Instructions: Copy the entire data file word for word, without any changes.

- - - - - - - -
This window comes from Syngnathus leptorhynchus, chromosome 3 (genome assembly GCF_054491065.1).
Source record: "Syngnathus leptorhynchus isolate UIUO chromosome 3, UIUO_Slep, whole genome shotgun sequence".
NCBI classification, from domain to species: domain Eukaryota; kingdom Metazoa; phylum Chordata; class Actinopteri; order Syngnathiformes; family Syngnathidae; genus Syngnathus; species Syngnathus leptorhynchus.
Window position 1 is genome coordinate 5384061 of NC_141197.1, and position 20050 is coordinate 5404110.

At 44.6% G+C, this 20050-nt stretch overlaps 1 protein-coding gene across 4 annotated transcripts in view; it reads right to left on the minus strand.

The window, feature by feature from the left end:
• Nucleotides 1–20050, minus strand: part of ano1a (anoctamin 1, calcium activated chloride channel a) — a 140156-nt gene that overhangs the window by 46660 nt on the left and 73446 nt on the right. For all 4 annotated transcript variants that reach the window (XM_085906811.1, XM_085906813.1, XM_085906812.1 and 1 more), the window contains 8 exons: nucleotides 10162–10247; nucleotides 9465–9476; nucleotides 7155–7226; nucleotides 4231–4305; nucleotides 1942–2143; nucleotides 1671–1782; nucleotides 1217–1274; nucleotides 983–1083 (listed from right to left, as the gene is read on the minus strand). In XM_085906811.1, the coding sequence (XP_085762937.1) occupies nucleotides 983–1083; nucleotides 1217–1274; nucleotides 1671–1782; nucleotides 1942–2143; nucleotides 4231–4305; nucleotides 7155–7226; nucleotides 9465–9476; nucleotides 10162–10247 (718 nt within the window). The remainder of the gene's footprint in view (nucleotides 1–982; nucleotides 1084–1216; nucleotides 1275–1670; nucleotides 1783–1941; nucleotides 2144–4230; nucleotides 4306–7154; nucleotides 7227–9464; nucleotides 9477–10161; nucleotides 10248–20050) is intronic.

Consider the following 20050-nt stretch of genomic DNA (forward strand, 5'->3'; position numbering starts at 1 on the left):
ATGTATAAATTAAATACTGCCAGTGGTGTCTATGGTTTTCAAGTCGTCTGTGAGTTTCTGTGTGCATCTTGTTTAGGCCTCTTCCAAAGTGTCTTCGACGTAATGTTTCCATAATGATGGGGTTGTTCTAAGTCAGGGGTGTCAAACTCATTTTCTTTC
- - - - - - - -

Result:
This window comes from Syngnathus leptorhynchus, chromosome 3 (genome assembly GCF_054491065.1).
Source record: "Syngnathus leptorhynchus isolate UIUO chromosome 3, UIUO_Slep, whole genome shotgun sequence".
NCBI classification, from domain to species: domain Eukaryota; kingdom Metazoa; phylum Chordata; class Actinopteri; order Syngnathiformes; family Syngnathidae; genus Syngnathus; species Syngnathus leptorhynchus.
Window position 1 is genome coordinate 5384061 of NC_141197.1, and position 20050 is coordinate 5404110.

At 44.6% G+C, this 20050-nt stretch overlaps 1 protein-coding gene across 4 annotated transcripts in view; it reads right to left on the minus strand.

The window, feature by feature from the left end:
• Nucleotides 1–20050, minus strand: part of ano1a (anoctamin 1, calcium activated chloride channel a) — a 140156-nt gene that overhangs the window by 46660 nt on the left and 73446 nt on the right. For all 4 annotated transcript variants that reach the window (XM_085906811.1, XM_085906813.1, XM_085906812.1 and 1 more), the window contains 8 exons: nucleotides 10162–10247; nucleotides 9465–9476; nucleotides 7155–7226; nucleotides 4231–4305; nucleotides 1942–2143; nucleotides 1671–1782; nucleotides 1217–1274; nucleotides 983–1083 (listed from right to left, as the gene is read on the minus strand). In XM_085906811.1, the coding sequence (XP_085762937.1) occupies nucleotides 983–1083; nucleotides 1217–1274; nucleotides 1671–1782; nucleotides 1942–2143; nucleotides 4231–4305; nucleotides 7155–7226; nucleotides 9465–9476; nucleotides 10162–10247 (718 nt within the window). The remainder of the gene's footprint in view (nucleotides 1–982; nucleotides 1084–1216; nucleotides 1275–1670; nucleotides 1783–1941; nucleotides 2144–4230; nucleotides 4306–7154; nucleotides 7227–9464; nucleotides 9477–10161; nucleotides 10248–20050) is intronic.

Consider the following 20050-nt stretch of genomic DNA (forward strand, 5'->3'; position numbering starts at 1 on the left):
ATGTATAAATTAAATACTGCCAGTGGTGTCTATGGTTTTCAAGTCGTCTGTGAGTTTCTGTGTGCATCTTGTTTAGGCCTCTTCCAAAGTGTCTTCGACGTAATGTTTCCATAATGATGGGGTTGTTCTAAGTCAGGGGTGTCAAACTCATTTTCTTTC